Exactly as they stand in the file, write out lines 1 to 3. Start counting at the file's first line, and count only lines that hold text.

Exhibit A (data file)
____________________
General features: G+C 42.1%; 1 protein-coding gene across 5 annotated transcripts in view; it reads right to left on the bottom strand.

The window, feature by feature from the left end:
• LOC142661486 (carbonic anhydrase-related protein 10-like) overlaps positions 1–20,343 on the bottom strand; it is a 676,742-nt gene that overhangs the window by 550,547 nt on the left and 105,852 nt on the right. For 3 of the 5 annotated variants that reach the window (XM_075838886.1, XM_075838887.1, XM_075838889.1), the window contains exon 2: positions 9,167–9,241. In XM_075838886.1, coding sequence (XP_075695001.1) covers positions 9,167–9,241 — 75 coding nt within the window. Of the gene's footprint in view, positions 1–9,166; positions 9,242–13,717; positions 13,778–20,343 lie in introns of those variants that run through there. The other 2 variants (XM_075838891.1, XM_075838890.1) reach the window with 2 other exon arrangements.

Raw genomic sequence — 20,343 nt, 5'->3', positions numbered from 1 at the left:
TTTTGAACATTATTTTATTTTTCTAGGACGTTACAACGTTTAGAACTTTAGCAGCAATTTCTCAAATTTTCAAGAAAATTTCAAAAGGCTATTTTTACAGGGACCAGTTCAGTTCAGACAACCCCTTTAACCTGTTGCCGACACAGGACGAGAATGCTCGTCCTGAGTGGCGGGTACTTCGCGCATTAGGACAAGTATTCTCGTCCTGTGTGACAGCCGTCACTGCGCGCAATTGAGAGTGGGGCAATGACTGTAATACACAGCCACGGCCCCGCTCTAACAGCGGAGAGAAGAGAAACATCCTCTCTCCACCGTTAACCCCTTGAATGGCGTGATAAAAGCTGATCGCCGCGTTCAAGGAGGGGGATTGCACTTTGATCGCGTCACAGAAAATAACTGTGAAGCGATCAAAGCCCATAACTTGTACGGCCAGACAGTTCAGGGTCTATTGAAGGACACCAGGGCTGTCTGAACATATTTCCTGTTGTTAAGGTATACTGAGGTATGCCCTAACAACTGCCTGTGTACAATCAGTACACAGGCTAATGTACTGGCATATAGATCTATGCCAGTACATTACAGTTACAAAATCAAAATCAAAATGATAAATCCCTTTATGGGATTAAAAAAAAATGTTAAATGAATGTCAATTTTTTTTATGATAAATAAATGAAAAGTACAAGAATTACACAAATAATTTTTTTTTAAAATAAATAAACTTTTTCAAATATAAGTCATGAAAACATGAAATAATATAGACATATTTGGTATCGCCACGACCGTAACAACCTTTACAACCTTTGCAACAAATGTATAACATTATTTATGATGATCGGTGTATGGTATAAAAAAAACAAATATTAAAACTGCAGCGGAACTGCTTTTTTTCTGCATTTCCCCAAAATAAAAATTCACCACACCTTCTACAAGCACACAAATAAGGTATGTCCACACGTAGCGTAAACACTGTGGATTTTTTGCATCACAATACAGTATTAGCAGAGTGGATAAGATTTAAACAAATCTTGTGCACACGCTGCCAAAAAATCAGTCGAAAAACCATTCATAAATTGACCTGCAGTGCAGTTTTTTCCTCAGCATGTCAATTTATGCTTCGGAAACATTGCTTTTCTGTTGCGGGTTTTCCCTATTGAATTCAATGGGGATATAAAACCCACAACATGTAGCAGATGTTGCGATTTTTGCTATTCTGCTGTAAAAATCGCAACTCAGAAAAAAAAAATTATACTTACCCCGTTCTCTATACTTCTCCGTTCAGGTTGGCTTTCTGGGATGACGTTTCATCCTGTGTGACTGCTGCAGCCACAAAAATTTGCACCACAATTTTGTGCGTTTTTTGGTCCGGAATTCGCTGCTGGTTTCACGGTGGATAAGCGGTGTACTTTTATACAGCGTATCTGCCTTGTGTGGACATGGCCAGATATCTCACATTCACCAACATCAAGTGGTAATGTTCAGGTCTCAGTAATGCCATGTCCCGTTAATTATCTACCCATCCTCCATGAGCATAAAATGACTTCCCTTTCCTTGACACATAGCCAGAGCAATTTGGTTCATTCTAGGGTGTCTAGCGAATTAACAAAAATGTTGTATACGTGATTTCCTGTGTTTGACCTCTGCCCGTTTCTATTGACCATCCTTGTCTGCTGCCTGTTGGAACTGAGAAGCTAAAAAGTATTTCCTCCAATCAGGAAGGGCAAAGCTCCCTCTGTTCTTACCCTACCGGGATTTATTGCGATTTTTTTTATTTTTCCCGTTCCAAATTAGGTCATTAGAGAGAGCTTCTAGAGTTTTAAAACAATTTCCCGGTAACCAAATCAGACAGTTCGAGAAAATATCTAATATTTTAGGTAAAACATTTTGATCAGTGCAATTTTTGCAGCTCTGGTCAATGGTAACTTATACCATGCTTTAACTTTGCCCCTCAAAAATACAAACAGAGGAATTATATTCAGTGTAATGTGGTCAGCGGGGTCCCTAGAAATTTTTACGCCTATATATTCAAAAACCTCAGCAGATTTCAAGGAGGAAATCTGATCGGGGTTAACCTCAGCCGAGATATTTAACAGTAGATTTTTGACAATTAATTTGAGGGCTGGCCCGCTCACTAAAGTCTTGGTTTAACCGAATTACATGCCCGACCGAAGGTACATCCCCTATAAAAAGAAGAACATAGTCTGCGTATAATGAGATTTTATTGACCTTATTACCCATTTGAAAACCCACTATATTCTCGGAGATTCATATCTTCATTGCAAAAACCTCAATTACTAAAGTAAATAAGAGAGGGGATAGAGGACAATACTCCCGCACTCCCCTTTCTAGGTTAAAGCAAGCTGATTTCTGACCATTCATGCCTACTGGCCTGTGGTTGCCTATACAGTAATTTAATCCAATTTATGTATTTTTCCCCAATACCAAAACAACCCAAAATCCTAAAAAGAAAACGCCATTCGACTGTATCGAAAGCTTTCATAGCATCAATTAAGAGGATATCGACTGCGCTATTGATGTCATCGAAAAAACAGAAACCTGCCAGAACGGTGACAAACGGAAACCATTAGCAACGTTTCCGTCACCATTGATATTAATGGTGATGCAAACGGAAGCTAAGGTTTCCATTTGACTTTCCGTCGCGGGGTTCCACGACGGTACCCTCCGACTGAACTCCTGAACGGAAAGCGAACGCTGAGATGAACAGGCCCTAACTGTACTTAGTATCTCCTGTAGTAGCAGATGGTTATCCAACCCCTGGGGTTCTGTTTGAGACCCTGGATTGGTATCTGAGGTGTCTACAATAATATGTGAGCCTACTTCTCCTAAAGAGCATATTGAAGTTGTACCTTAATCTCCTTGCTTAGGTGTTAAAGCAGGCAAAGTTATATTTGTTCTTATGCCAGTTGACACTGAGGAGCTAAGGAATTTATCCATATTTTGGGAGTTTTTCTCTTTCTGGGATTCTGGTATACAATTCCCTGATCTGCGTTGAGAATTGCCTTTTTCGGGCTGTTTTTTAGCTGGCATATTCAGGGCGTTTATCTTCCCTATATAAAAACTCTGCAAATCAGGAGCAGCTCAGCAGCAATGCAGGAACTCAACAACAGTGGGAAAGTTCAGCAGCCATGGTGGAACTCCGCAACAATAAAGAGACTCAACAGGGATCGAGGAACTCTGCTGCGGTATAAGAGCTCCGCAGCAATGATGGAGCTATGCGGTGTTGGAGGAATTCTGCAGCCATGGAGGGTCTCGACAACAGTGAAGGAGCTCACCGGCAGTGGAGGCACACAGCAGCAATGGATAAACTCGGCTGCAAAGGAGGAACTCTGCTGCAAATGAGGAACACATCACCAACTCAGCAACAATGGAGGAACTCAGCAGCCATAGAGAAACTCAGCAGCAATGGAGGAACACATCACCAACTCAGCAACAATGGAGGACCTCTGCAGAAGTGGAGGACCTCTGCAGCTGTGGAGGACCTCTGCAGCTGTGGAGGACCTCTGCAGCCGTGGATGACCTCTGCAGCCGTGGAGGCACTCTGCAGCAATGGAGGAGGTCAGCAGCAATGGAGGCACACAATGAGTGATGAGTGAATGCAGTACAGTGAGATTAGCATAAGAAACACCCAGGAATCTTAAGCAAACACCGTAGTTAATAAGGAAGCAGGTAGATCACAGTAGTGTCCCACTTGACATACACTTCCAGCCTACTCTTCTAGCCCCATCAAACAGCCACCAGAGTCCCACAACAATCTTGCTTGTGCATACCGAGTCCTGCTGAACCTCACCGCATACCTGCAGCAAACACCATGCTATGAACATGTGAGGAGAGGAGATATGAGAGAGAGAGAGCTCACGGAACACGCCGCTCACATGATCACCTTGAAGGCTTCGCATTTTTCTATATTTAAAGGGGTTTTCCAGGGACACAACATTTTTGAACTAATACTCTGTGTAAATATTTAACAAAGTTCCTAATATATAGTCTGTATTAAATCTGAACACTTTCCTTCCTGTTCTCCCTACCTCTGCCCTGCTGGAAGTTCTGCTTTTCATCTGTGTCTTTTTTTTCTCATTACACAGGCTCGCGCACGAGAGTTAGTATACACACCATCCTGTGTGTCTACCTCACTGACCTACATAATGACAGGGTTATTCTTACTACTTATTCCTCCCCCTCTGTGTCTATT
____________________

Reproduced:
General features: G+C 42.1%; 1 protein-coding gene across 5 annotated transcripts in view; it reads right to left on the bottom strand.

The window, feature by feature from the left end:
• LOC142661486 (carbonic anhydrase-related protein 10-like) overlaps positions 1–20,343 on the bottom strand; it is a 676,742-nt gene that overhangs the window by 550,547 nt on the left and 105,852 nt on the right. For 3 of the 5 annotated variants that reach the window (XM_075838886.1, XM_075838887.1, XM_075838889.1), the window contains exon 2: positions 9,167–9,241. In XM_075838886.1, coding sequence (XP_075695001.1) covers positions 9,167–9,241 — 75 coding nt within the window. Of the gene's footprint in view, positions 1–9,166; positions 9,242–13,717; positions 13,778–20,343 lie in introns of those variants that run through there. The other 2 variants (XM_075838891.1, XM_075838890.1) reach the window with 2 other exon arrangements.